The challenges were the hardest parts of the Sewing Bee. In particular the alteration challenge. That had always been my favourite one to watch as a viewer but the one we dreaded the most in the sewing room! 90 min is a ridiculously short amount of time, so you basically had no time to second guess your plan. You only had the time between the item being revealed and running to your station to plan your garment. Any umm-ing and ahh-ing would cost you the challenge. I think I got the hang of it by the end, and the alteration challenge became one of my strengths!

How did you learn to cope with the pressure of completing new garments by a deadline in front of the judges and on camera? 

Apart from the crazy tasks they gave us, sewing under time pressures was probably the hardest bit! I'd never sewn under a deadline and most certainly had never made things in such a short amount of time. I had no idea how to pace myself and really struggled with that in the very first challenge where I came 10th by a mile. After that I knew I had to go full steam ahead from the get-go. But I don't think it really worked, I'm sure I finished every task in a panic! Even Patrick came around and asked "why don't you ever start at the pace you finish? Then you wouldn't be so rushed!" 

How did your Sewing Bee experience differ from how you expected it to pan out?

Funnily enough the actual experience is pretty much what you see on the show! It felt very surreal to actually be in the Sewing Room- even now, it feels like a dream. I guess the biggest difference between reality and expectations was that I really did not expect to make it as far as I did! When I got on the show, I was just happy to be there. But once you're there-no one wants to be the first to leave so you try to hang on that little bit longer. After coming 10th in the first challenge though I really questioned whether I should have been on the show- certain that there must have been a mistake! So after that, each week felt like a stolen moment.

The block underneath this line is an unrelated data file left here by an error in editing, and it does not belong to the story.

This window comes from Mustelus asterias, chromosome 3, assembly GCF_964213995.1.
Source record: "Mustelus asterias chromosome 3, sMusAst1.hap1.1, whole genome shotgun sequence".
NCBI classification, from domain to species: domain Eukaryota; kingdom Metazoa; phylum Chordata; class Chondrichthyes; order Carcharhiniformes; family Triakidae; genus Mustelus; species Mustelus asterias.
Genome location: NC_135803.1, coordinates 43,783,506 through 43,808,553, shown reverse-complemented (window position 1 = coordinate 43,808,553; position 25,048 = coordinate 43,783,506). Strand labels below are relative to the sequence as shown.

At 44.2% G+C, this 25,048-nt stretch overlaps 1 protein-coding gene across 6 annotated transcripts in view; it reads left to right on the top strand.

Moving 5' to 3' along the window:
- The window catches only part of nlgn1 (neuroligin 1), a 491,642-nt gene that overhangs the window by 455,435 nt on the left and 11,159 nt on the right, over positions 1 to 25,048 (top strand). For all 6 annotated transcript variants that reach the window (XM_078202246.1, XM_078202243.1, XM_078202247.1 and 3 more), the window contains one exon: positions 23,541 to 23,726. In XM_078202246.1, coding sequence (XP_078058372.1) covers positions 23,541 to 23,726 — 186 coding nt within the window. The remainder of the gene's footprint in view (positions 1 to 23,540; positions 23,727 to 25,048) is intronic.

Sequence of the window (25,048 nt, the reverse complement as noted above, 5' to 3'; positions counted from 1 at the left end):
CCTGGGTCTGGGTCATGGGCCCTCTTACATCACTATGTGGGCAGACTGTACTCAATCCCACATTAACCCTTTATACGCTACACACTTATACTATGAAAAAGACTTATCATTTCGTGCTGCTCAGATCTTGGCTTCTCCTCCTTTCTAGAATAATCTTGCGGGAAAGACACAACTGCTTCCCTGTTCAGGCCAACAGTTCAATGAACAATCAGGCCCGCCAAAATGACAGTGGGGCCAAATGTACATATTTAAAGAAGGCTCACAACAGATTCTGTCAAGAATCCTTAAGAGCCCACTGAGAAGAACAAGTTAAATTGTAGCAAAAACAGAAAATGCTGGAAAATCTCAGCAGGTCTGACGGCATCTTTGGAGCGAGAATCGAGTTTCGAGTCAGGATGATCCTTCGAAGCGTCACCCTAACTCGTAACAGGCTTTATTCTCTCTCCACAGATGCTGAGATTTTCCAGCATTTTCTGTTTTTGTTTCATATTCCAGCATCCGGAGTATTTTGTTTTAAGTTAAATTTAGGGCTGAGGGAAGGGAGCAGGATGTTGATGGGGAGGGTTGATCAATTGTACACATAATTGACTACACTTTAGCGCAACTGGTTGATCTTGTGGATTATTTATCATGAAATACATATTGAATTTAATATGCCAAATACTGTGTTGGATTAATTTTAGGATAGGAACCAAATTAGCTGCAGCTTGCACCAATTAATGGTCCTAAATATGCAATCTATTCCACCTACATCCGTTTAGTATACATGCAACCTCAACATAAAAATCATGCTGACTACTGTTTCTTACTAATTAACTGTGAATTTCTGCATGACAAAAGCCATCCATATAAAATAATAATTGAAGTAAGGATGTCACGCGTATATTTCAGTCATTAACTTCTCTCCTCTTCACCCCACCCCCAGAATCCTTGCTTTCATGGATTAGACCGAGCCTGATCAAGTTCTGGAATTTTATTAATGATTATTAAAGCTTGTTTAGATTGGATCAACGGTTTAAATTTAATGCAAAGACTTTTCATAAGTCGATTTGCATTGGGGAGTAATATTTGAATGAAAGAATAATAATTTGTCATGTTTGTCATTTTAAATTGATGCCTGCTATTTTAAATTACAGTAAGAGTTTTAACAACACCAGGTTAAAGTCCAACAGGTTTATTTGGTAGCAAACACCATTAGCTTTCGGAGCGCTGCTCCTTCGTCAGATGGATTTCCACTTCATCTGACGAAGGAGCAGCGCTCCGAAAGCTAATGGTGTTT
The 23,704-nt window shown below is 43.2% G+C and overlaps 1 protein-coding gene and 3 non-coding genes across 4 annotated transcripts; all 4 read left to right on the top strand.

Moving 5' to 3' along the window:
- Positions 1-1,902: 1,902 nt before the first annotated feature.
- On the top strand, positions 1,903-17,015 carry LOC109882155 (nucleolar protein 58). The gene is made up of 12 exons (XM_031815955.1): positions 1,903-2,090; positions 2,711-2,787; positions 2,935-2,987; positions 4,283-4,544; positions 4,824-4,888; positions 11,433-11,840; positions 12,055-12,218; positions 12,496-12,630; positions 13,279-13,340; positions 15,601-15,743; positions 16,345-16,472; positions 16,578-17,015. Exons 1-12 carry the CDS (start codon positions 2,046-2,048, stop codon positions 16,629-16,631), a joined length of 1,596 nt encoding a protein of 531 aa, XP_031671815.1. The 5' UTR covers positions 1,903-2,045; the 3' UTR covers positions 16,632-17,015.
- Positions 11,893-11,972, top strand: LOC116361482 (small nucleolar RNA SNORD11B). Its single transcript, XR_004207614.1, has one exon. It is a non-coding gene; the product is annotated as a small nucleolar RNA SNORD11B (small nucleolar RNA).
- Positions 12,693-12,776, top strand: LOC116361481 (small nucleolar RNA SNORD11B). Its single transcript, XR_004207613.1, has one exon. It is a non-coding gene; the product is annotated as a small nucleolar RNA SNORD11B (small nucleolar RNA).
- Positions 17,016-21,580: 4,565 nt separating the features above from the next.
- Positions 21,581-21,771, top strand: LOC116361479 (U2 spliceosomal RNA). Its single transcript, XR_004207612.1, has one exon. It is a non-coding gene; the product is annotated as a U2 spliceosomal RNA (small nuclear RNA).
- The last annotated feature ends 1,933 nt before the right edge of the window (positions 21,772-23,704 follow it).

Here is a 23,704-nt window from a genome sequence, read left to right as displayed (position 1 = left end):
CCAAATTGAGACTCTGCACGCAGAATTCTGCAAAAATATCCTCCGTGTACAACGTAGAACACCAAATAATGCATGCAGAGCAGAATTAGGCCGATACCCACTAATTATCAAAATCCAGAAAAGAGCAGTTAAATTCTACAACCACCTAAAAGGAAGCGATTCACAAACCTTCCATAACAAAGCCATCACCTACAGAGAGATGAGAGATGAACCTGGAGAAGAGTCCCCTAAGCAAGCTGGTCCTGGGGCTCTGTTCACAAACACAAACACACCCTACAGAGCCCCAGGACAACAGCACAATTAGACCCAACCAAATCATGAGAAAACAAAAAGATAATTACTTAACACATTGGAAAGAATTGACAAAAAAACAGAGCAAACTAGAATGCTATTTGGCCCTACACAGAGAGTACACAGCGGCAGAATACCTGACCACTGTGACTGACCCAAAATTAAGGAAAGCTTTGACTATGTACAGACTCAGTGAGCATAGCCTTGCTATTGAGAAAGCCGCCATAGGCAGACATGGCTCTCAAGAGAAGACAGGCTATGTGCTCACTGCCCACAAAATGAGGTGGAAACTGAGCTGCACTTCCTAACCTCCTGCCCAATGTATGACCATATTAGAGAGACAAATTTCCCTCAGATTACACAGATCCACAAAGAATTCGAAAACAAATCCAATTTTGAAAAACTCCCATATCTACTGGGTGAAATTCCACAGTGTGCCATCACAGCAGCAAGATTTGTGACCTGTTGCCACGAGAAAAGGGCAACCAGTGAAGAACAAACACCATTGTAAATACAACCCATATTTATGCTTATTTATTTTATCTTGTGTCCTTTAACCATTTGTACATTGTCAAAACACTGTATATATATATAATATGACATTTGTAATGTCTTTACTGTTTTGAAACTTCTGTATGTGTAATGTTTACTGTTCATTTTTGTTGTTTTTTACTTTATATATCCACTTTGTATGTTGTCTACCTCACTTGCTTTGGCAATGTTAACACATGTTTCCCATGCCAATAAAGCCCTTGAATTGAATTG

Have you been inspired to create garments for friends and family, drawing on your experiences from the show?

My new mantra is to try and learn something new with each sewing project. I recently made my first shirt for my husband and it was actually-dare I say it- quite fun! I've kind of planned in my head that I'd quite like to make a dress for the next member of the family to get married (not that there's any due to get hitched!) but I'd love to try and make something really special and exquisite. 

Do you feel that you have become more confident with sewing and manipulating new materials as a result of the competition?

Absolutely. It's given me a huge confidence boost and I'm more likely to try something completely new rather than stick to my comfort zone. 

What personal skills do you think you have gained from your experience on the Sewing Bee and how has this developed you as a person: what have you learnt about yourself?

I always thought I was quite good at keeping a calm face in stressful situations- it's something you have to master in a day job like mine! But having watched myself on The Sewing Bee I can see that's definitely not true, which really surprised me. But one thing I did notice- and again, something I picked up from the years of practical exams at uni, is that I am quite good at shaking myself off after a bad challenge/task and just focusing on the goal ahead. That's probably a good skill to have. The key thing I learnt about myself though is how expressive my face is! I think the guys over on The Great British Sewing Bee had a great time making GIFs out of the various faces I pulled. I had no idea!

What are your hopes for your sewing in the future - do you see perhaps a future career for yourself in this area, instead of your current position?